“telling Stories” by Janice Gill

<> <>Launch, Fairfield House, Nelson, 10 October, 2009

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<>Keywords: Literature and Culture;

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<>Have you noticed that we launch a book, but open an gallery exhibition? I’m going to open this book, and I invite you to do the same. For, of course, the book is an exhibition of Janice Gill’s paintings – as many as they could decently and tastefully cram into the volume.

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<>You will find it a bit different from the standard art book which is cluttered with turgid and tendentious essays by Professors Ho Hum and Drs Impenetrable, with most of the images clustered down the back as if they do not really belong in the work.

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<>Open this book, skip the short introduction by Mr Who’s He, and you are directly engaged with Janice Gill and her paintings. You dont need art professionals or curators to intermediate between you and the paintings; you engage directly – if there is an intermediary it is Janice herself,

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<>You dont need even Janice’s text to tell you about a painting. Just look. Each painting is self sufficient, although there may be details that you did not know of, or escaped your eye. which the text may point out.

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<>However Janice’s text has another role. To provide a context or, rather, to provide two contexts. The first is her life story as an artist, while the second is a story of New Zealand seen though the eyes of someone who is both an activist involved in, and committed to, New Zealand but also a bystander observing from outside.

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<>No single story of New Zealand is comprehensive, each reflects the narrator. Janice is one who grew up in a rural town, who tried the big city and did not like it, and moved on to a thriving provincial centre – small enough to offer a community; large enough to offer variety and stimulation. Its story of many New Zealanders. They may have had the same perceptions and the same thoughts as Janice, but she recorded them. In doing so did not only capture the moments but distilled them into her story of New Zealand.

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<>The New Zealand she is portraying is not the New Zealand of how we would like it to be – or how the conventional wisdom wants to portray it. It is New Zealand as Janice sees it – from where she stands, albeit with a wry humour – of how it is for her.

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<>Although Janice describes herself as a narrative painter. Had she not been captured by colour and design when she was so young she may have been a writer. Those who know here personally will know of her excellence as a raconteur which her book well illustrates.

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<>But Janice is also a portrait painter. Not of the good and the great, but of ordinary New Zealanders. Some you will be able to identify but often they are nameless – perhaps because they are composites, perhaps because she saw them but did not ask their name. A good portrait painter has to be able to relate to its subjects. Janice is naturally with the more marginalised and the common people. But it strikes me that where she has some doubts about a character – perhaps because they were powerful and self serving – there is still an empathy with them.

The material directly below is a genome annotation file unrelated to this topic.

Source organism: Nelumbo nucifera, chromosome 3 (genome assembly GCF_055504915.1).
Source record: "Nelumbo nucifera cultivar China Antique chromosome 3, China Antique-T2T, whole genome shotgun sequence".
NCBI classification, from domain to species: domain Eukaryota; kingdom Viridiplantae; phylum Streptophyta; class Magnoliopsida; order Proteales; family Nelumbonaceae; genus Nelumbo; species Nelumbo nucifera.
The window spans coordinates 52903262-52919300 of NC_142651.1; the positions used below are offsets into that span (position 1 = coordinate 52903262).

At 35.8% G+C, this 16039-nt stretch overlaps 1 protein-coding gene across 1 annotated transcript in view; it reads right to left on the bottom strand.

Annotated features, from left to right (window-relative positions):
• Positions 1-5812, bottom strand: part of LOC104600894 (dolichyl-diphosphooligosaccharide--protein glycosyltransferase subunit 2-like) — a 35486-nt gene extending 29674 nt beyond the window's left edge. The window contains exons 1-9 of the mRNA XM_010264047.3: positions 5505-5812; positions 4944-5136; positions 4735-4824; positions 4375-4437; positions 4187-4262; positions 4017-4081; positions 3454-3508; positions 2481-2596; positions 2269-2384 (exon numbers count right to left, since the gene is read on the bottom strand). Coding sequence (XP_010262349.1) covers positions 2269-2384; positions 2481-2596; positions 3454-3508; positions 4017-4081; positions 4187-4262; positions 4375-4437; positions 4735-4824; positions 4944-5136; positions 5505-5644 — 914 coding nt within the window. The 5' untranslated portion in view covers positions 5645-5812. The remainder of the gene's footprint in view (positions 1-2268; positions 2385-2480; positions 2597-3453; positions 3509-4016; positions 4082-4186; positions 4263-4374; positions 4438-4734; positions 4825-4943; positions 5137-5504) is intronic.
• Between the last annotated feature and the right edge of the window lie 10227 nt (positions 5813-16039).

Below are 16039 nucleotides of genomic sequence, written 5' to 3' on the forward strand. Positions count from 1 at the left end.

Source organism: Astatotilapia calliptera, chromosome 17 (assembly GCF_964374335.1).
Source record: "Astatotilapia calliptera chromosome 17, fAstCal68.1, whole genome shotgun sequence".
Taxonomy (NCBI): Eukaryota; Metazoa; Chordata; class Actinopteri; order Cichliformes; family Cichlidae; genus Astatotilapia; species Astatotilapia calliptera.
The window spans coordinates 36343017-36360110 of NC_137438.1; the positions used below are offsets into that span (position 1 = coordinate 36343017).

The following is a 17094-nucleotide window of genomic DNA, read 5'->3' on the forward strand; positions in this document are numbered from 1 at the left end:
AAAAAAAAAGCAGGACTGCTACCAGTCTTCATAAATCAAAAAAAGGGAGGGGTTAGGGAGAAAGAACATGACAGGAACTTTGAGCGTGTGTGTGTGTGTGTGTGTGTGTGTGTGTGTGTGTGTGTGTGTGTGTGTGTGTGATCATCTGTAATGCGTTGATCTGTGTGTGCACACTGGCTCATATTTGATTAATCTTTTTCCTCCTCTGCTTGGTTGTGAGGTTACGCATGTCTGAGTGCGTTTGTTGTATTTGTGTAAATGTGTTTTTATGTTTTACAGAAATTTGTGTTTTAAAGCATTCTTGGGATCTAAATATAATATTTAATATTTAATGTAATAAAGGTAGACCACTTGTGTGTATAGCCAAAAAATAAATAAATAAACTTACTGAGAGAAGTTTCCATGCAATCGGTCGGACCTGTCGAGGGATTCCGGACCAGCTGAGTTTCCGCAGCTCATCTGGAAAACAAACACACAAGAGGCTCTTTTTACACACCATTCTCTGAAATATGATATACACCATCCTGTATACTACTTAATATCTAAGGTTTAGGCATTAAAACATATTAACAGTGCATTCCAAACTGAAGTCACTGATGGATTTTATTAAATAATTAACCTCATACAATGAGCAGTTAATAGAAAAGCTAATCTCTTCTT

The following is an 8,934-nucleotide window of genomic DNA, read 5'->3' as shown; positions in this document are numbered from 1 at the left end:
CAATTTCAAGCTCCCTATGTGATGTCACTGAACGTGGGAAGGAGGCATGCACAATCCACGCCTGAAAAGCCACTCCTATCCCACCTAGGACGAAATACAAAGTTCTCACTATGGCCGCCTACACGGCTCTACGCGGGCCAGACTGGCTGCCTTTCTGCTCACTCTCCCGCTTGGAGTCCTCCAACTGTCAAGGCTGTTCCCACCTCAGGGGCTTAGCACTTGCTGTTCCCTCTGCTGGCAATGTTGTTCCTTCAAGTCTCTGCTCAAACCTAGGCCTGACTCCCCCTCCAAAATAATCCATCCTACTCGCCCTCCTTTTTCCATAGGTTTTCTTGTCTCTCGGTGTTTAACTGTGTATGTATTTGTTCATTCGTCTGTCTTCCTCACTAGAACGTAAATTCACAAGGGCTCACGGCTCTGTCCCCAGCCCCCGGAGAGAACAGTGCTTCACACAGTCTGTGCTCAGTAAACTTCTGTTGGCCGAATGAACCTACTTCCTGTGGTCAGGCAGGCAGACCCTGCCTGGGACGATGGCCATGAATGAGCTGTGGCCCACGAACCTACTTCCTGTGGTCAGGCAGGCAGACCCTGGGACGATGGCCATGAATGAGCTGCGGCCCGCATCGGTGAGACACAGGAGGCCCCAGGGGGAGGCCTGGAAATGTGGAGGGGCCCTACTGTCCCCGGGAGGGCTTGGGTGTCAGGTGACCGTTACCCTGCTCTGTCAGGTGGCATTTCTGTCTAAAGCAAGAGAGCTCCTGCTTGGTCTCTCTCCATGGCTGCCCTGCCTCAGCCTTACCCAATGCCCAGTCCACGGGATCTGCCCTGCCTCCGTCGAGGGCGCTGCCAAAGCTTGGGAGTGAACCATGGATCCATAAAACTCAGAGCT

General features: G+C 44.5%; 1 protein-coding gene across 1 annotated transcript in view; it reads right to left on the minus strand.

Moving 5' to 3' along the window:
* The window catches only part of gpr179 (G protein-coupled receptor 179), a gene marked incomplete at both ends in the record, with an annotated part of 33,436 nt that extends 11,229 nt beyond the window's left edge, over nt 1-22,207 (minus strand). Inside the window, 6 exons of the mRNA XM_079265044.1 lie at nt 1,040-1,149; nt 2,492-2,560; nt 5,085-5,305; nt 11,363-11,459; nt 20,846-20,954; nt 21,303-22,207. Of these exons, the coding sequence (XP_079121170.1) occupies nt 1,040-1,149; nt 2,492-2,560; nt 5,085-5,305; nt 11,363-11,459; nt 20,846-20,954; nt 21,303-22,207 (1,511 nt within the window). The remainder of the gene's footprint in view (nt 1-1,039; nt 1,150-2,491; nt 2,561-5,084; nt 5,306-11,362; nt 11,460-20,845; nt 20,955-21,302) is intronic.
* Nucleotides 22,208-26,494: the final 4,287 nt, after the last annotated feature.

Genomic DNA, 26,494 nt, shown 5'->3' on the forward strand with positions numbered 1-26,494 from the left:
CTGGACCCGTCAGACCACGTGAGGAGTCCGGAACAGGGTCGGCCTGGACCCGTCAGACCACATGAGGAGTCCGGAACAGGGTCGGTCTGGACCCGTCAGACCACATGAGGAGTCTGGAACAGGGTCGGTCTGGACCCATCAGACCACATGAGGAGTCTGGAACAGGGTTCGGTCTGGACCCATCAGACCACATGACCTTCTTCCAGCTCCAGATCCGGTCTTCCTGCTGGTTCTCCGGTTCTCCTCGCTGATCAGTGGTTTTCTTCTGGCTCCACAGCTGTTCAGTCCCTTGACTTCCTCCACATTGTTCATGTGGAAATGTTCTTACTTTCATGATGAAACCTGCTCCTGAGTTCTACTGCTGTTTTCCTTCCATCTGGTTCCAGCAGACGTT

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<>A good illustration of Janice as a portrait painter is from a friend of mine, who attended an opening of her works a decade ago and was struck by a particular work – The Commuter. There it is on page 39. He did not get around to purchasing it, but when a month or so ago he saw it again in the book, the rapport with the painting, and the man it portrays, was renewed. I am taking the work back to Wellington tonight for him to make a decision about its future.

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<>No doubt you will have similar responses to others of Janice’s oeuvre. You sort of know the subject, and it fits into the context of your life, just as The Commuter fits into my friend’s. Ownership of the book means you can marginally possess the work, and meld your context into Janice’s.

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<>One buys and keeps books for many reasons. In the case of an art book, one is to possess artworks that you cant in any other way. But even the possessor of some of Janice’s works will value the book, because it enables those they have to be related to others, to be a part of an overall narrative.

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<>You’ll see this when you got to your next opening of Janice’s works. An exhibition gives you something no book can. You can examine the surface of the painting; you can see the size the painter envisaged rather than that the book constrained; you can walk around – left, right, closer further – just as the artist did when she planned and painted it; you can see a different light upon it.

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<>Nelson is fortunate that next year the Suter is exhibiting a retrospect of Janice’s works – all are in the book, but of course the book has many more. The retrospective is currently in the Southland Gallery, before it comes up here. I hope you will go to it, but you will value the showing ever so much more if you have read Telling Stories – at least once, perhaps many times, lingering over the images.

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<>See you at the opening when the Suter launch’s the retrospective. But open the book first. .